- No sewage or sewage effluent may be discharged within 100 feet (horizontally) of any water source or the high water mark of a river, stream, canal, lake, or other surface body of water. Sewage disposal systems shall be located as far as practical from a non-classified stream or its established easement and in no case closer than 25 feet thereto unless certified by a qualified engineer that it is safe to do so without creating a nuisance or endangering the watershed.For purposes of interpreting this section, the following definitions apply:
Stream - a continual or seasonal flow of water in a definite channel having a bed or banks.
Non-classified stream - flow of water within a well-defined course only during period of storm.
Sec. 602-3 The engineer is required to submit a statement that all lots have been designed in compliance with these Standards. For specially engineered systems, the engineer shall certify that the system(s) have been installed according to the approved plans.
Sec. 602-4 One copy of a topographical analysis map on the tentative map base (or on a larger scale map) may be required at the Director of Environmental Health Services Department's discretion. Slope percentage categories shall be depicted in accordance with the following color code:
|0 to 30%||Uncolored|
|Greater than 30%||Red|
Additionally, the map shall show all easements and locations of rock out-crops, high ground water, and spring discharge. The portions of lots allocated for the subsurface disposal of sewage effluent shall be delineated, and their approximate areas in square feet indicated. The approximate size of irregularly-shaped lots must also be shown.
Sec. 602-5 Where watercourses, significant drainage channels, or bodies of water traverse or adjoin a lot, a predevelopment plan, showing how sewage disposal systems can be installed and still remain at least the necessary distance from the high water mark, may be required. Lines depicting the required setbacks from such watercourses, drainage channels, or bodies of water shall be indicated on a copy of the tentative map.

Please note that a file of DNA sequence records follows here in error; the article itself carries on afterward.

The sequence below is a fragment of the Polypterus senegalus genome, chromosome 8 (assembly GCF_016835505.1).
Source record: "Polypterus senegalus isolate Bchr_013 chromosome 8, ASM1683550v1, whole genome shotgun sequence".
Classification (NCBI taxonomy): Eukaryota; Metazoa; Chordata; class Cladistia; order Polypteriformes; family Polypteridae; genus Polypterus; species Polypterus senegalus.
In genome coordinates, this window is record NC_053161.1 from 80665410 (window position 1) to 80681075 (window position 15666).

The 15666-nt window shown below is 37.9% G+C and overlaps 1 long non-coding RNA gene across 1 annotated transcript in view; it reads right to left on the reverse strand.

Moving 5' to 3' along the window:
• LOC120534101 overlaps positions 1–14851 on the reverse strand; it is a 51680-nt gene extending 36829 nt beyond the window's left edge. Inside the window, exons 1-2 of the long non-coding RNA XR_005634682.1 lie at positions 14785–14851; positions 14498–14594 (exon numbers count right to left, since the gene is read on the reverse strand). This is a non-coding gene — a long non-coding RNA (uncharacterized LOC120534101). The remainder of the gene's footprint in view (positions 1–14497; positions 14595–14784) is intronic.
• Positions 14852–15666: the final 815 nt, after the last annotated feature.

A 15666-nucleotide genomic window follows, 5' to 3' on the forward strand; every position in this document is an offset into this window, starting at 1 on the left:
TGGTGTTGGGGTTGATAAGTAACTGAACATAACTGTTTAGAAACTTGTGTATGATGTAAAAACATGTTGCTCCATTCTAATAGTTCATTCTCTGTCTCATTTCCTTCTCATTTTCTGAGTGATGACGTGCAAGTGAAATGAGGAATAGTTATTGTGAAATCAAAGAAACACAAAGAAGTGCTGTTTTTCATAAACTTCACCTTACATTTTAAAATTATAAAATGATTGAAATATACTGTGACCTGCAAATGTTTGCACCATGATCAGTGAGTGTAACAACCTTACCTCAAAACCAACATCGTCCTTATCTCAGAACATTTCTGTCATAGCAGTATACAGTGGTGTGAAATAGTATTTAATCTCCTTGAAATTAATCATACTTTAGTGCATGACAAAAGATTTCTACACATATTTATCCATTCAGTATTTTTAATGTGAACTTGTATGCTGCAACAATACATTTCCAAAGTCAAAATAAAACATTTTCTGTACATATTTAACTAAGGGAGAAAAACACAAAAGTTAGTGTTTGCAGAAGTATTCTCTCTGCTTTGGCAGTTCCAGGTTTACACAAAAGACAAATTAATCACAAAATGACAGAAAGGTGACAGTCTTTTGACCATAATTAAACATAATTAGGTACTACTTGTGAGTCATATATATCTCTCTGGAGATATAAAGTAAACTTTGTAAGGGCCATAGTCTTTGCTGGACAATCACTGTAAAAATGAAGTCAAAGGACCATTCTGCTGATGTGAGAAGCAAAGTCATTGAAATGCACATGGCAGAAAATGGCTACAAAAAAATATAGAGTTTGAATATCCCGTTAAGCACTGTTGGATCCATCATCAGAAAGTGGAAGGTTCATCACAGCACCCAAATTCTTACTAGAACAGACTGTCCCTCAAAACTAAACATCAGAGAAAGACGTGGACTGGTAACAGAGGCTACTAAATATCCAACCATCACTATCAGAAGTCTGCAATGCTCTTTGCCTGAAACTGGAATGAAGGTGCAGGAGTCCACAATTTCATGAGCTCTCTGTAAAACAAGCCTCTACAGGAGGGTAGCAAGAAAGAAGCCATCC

Sec. 602-6 Wherever conditions of soil, topography, etc. permit, the use of disposal fields is preferred to that of pits. Seepage pits are prohibited where percolation rates for them exceed 25 minutes per inch (U.S. Public Health Service test procedure). In lieu of seepage pits, the engineer might consider the use of "specially designed", deeper disposal trenches as described in the California Plumbing Code.
Sec. 602-7 If the engineer determines that the building of fill pads for the installation of disposal fields is necessary, he must submit design criteria for such pads and fields. Where any fill pad is to be built in sloping terrain, the Environmental Health Services Department may require the subdivider to furnish findings of an engineer or engineering geologist qualified in such matters regarding the possibility of soil slippage or landslide of the pad area. The Engineer shall certify that the fills are constructed in accordance with the design.
Sec. 602-8 If lot-grading adversely changes the engineer's initially-reported percolative characteristics of the soil in a proposed sewage disposal area, the system installed therein shall be designed in accordance with specific recommendations of a soils engineer or other specialist acceptable to the Environmental Health Services Department.
Sec. 602-9 If underground irrigation lines or other pipelines, either abandoned or proposed for abandonment, exist within a proposed land development, their locations must be shown on the tentative map, and they must be removed or destroyed as part of the subdivision improvements.
Sec. 602-10 When a geologic hazards report for land development is prepared (either at the developer's volition or as a requirement of any governmental agency), it shall include findings and recommendations concerning probable adverse effects of such hazards on the integrity of water supply and sewage disposal facilities. A copy of the report shall be furnished to the Environmental Health Services Department.
Sec. 602-11 When a flood hazard is found to exist, the engineer shall define it and shall submit his recommendations for protecting the integrity of water wells, water quality, and sewage disposal systems. Where applicable, the limits of the floodplain shall be indicated on the tentative map.